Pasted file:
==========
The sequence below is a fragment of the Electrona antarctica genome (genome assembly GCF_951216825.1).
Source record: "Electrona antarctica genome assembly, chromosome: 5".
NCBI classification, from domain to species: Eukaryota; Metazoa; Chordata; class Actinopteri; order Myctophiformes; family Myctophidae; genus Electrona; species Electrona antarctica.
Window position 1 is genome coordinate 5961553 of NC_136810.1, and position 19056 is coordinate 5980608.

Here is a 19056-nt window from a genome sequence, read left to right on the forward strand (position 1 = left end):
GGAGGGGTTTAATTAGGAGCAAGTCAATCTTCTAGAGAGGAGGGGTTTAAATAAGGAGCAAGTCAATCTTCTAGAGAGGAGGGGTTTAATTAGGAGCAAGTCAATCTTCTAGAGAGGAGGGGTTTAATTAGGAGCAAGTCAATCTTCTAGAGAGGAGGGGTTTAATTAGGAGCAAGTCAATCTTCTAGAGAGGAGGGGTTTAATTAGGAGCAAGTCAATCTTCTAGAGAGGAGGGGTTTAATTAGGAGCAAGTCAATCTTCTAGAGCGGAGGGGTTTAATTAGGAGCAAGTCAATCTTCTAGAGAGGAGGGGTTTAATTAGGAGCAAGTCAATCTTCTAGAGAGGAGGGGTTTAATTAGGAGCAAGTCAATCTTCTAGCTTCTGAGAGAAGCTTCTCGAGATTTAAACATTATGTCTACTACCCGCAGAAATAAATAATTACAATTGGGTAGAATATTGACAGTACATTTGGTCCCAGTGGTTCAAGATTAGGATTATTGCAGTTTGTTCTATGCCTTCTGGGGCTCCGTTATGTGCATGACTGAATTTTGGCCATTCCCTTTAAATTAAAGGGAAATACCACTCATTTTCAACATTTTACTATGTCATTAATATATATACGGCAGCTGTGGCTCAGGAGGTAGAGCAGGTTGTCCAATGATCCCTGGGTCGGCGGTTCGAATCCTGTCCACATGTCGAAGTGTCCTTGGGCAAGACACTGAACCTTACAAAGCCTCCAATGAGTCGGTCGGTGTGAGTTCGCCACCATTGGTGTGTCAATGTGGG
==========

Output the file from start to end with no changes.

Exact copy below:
The sequence below is a fragment of the Electrona antarctica genome (genome assembly GCF_951216825.1).
Source record: "Electrona antarctica genome assembly, chromosome: 5".
NCBI classification, from domain to species: Eukaryota; Metazoa; Chordata; class Actinopteri; order Myctophiformes; family Myctophidae; genus Electrona; species Electrona antarctica.
Window position 1 is genome coordinate 5961553 of NC_136810.1, and position 19056 is coordinate 5980608.

Here is a 19056-nt window from a genome sequence, read left to right on the forward strand (position 1 = left end):
GGAGGGGTTTAATTAGGAGCAAGTCAATCTTCTAGAGAGGAGGGGTTTAAATAAGGAGCAAGTCAATCTTCTAGAGAGGAGGGGTTTAATTAGGAGCAAGTCAATCTTCTAGAGAGGAGGGGTTTAATTAGGAGCAAGTCAATCTTCTAGAGAGGAGGGGTTTAATTAGGAGCAAGTCAATCTTCTAGAGAGGAGGGGTTTAATTAGGAGCAAGTCAATCTTCTAGAGAGGAGGGGTTTAATTAGGAGCAAGTCAATCTTCTAGAGCGGAGGGGTTTAATTAGGAGCAAGTCAATCTTCTAGAGAGGAGGGGTTTAATTAGGAGCAAGTCAATCTTCTAGAGAGGAGGGGTTTAATTAGGAGCAAGTCAATCTTCTAGCTTCTGAGAGAAGCTTCTCGAGATTTAAACATTATGTCTACTACCCGCAGAAATAAATAATTACAATTGGGTAGAATATTGACAGTACATTTGGTCCCAGTGGTTCAAGATTAGGATTATTGCAGTTTGTTCTATGCCTTCTGGGGCTCCGTTATGTGCATGACTGAATTTTGGCCATTCCCTTTAAATTAAAGGGAAATACCACTCATTTTCAACATTTTACTATGTCATTAATATATATACGGCAGCTGTGGCTCAGGAGGTAGAGCAGGTTGTCCAATGATCCCTGGGTCGGCGGTTCGAATCCTGTCCACATGTCGAAGTGTCCTTGGGCAAGACACTGAACCTTACAAAGCCTCCAATGAGTCGGTCGGTGTGAGTTCGCCACCATTGGTGTGTCAATGTGGG